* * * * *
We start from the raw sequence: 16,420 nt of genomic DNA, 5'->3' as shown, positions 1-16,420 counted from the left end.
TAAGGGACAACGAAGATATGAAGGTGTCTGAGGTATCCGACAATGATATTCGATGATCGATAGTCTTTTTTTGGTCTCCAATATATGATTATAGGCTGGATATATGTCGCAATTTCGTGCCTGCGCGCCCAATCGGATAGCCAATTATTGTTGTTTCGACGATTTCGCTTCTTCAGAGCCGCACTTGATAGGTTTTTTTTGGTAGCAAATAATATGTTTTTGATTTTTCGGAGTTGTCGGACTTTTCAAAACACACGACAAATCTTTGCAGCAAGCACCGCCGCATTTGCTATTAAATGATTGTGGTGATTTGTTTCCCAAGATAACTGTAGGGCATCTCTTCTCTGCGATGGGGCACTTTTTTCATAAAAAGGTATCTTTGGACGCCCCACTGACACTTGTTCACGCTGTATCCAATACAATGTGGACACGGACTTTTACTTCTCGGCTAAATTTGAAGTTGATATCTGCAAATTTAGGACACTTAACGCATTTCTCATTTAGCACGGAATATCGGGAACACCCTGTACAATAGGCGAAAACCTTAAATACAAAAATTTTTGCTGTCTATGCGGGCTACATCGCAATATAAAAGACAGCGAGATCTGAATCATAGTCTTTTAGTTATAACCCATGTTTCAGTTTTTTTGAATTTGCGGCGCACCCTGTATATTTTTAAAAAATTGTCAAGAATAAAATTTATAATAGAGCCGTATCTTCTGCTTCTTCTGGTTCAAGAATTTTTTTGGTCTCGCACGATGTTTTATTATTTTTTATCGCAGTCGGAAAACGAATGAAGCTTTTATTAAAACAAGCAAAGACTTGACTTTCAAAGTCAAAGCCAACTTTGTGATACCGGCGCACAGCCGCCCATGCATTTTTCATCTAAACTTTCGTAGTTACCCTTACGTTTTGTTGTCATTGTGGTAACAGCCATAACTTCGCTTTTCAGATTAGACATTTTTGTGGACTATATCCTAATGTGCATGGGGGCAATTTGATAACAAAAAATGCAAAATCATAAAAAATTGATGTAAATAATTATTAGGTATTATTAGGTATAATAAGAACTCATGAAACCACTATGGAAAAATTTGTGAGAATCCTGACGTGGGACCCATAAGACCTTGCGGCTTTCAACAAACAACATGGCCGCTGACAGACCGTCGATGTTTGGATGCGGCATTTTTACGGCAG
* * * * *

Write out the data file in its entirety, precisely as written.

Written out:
We start from the raw sequence: 16,420 nt of genomic DNA, 5'->3' as shown, positions 1-16,420 counted from the left end.
TAAGGGACAACGAAGATATGAAGGTGTCTGAGGTATCCGACAATGATATTCGATGATCGATAGTCTTTTTTTGGTCTCCAATATATGATTATAGGCTGGATATATGTCGCAATTTCGTGCCTGCGCGCCCAATCGGATAGCCAATTATTGTTGTTTCGACGATTTCGCTTCTTCAGAGCCGCACTTGATAGGTTTTTTTTGGTAGCAAATAATATGTTTTTGATTTTTCGGAGTTGTCGGACTTTTCAAAACACACGACAAATCTTTGCAGCAAGCACCGCCGCATTTGCTATTAAATGATTGTGGTGATTTGTTTCCCAAGATAACTGTAGGGCATCTCTTCTCTGCGATGGGGCACTTTTTTCATAAAAAGGTATCTTTGGACGCCCCACTGACACTTGTTCACGCTGTATCCAATACAATGTGGACACGGACTTTTACTTCTCGGCTAAATTTGAAGTTGATATCTGCAAATTTAGGACACTTAACGCATTTCTCATTTAGCACGGAATATCGGGAACACCCTGTACAATAGGCGAAAACCTTAAATACAAAAATTTTTGCTGTCTATGCGGGCTACATCGCAATATAAAAGACAGCGAGATCTGAATCATAGTCTTTTAGTTATAACCCATGTTTCAGTTTTTTTGAATTTGCGGCGCACCCTGTATATTTTTAAAAAATTGTCAAGAATAAAATTTATAATAGAGCCGTATCTTCTGCTTCTTCTGGTTCAAGAATTTTTTTGGTCTCGCACGATGTTTTATTATTTTTTATCGCAGTCGGAAAACGAATGAAGCTTTTATTAAAACAAGCAAAGACTTGACTTTCAAAGTCAAAGCCAACTTTGTGATACCGGCGCACAGCCGCCCATGCATTTTTCATCTAAACTTTCGTAGTTACCCTTACGTTTTGTTGTCATTGTGGTAACAGCCATAACTTCGCTTTTCAGATTAGACATTTTTGTGGACTATATCCTAATGTGCATGGGGGCAATTTGATAACAAAAAATGCAAAATCATAAAAAATTGATGTAAATAATTATTAGGTATTATTAGGTATAATAAGAACTCATGAAACCACTATGGAAAAATTTGTGAGAATCCTGACGTGGGACCCATAAGACCTTGCGGCTTTCAACAAACAACATGGCCGCTGACAGACCGTCGATGTTTGGATGCGGCATTTTTACGGCAG